The illustrated apparatus is embodied as a shaft furnace, i. e. of the upright type, through which the coke or other material under treatment may advance slowly or intermittently down- 1 ward for discharge of completed product at the bottom. The furnace has-an outer steel shell or casing IE) provided with'a cover Si and a discharge section YI2 at the foot, of reduced' diameter, 4the entire arrangement being of cylindrical shapebn a vertical axis and the steel shell cooperating to provide a sealed, essentially gastight enclosure.4 At the upper end, the apparatus may have suitable means for introduction of successive portions of charge,vas by the upright column I4 and the duct l5 leading into the latter (from a coke Supply bunker, not shown), respectively ,having buttery valves i3, l'i or other suitable means whereby successive amounts of untreated coke can be introduced between the valves and then dropped into the main chamber of the furnace without appreciable gas communication between the latter `and the outside atmosphere.
The entire interior of the chamber, from top to bottom, includes a heat-resistant lining, which in accordance with the present invention is constructed of different materials at different zones. Although in some cases the entire thickness of the wall may be of such materials at the respective zones, a convenient structure includes a wall structure or outermost lining layer i8, which extends throuhout, i. e. is common to, the entire vertical wall of the furnace, including also the discharge section i2.' This layerl may be o suitable, dense refractory material of inorganic, mineral type, e. g. fire clay material in brick, tile or other suitable form.v In lthe upper part of the furnace, which constitutes or includes the heating chamber portion generally designated 2t, the innermost and principal lining 2l similarly consists of dense inorganic'refractory material, e. g. a refractory or" mineral type'such as' fire clay brick, tile, slab, or the like, having appropriate resistance tothe eiects of high temperature alone, say in the range up to 1600 C. or so, or atY least at a temperature as high aswill be reached by the outermost boundary of the charge.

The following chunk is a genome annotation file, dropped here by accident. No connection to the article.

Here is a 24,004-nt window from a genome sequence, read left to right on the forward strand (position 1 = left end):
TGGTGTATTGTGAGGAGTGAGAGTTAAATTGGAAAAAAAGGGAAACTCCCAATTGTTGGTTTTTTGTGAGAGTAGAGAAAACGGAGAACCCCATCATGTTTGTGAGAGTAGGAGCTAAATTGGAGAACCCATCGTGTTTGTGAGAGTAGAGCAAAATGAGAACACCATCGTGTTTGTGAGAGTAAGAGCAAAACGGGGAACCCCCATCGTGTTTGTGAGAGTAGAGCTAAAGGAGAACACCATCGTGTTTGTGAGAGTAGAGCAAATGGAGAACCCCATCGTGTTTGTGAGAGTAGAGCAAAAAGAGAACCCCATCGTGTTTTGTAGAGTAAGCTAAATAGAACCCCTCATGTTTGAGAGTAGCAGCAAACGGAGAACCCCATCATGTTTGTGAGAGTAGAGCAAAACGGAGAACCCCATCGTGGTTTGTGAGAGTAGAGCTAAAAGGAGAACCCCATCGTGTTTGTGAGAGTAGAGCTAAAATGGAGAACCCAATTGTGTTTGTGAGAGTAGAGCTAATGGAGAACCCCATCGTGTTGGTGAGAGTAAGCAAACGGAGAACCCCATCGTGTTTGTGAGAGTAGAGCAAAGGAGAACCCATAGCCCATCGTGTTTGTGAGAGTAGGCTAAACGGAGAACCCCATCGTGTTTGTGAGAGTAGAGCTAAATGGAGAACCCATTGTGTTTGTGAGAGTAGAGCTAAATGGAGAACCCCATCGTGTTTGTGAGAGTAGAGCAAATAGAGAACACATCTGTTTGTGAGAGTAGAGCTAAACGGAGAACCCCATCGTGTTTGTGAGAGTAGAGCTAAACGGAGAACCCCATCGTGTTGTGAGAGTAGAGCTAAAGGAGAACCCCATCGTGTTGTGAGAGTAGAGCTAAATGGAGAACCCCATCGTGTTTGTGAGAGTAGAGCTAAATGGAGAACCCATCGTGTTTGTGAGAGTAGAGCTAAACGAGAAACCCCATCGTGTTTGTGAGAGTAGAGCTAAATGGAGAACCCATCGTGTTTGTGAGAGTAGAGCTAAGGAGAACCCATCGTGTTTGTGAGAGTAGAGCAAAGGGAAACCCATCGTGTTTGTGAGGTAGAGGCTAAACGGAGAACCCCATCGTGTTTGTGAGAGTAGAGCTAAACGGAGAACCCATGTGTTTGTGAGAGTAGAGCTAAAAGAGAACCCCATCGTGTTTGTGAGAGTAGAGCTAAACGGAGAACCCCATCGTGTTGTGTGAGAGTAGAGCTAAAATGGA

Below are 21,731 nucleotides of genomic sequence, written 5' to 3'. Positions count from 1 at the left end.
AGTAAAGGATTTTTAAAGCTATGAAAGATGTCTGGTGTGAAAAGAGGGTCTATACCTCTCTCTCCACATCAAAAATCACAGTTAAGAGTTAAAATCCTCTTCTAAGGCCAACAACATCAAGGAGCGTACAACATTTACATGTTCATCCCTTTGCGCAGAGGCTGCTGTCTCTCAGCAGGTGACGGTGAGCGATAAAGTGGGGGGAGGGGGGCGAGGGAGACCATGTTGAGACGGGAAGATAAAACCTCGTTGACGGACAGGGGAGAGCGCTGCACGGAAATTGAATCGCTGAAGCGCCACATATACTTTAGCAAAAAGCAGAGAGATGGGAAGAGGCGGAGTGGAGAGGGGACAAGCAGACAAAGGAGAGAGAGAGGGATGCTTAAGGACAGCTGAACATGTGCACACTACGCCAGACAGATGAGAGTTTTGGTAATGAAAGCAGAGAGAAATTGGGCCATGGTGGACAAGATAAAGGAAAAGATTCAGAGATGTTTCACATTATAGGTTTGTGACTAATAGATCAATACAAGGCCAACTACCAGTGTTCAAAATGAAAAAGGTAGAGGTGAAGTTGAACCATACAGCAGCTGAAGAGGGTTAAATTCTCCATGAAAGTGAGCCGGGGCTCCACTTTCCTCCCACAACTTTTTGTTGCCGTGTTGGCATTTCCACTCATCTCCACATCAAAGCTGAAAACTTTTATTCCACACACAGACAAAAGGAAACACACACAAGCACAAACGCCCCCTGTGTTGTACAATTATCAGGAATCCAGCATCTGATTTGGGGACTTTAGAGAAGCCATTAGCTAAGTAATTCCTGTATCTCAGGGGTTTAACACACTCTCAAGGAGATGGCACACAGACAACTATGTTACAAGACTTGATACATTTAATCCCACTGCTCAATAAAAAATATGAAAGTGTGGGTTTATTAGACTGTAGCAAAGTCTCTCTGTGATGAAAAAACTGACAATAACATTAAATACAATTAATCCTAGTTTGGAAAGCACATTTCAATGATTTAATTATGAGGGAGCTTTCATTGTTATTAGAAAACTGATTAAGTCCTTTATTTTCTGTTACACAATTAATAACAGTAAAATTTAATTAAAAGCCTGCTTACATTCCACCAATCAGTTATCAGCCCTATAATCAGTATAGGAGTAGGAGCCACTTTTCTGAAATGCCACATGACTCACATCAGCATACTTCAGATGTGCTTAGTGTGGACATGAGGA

Below a suitable locality, indicated by the dividing line 22 and as far down as, say, the line 23 marking the entrance to the discharge reg-ion I2, the innermost or principal lining 2li o1" the furnace consists of carbon, preferably a relatively dense and compacted carbon, which may be built up in the form of bricks, tiles or other sections and which is preferably of a high purity, i. e. low ash content. For example, carbon of the sort made by the described chiorination treatment of coke, is eminently satisfactory, such carbon being compressed and prepared in suitable brick or other shape, by procedure of the well known sort now employed for making electrodes (such as are intended 'for use in molten electrolytes) from carbon of this character. Another suitable source of carbon is petroleum coke, which may be subjected to similar procedures of fabrication.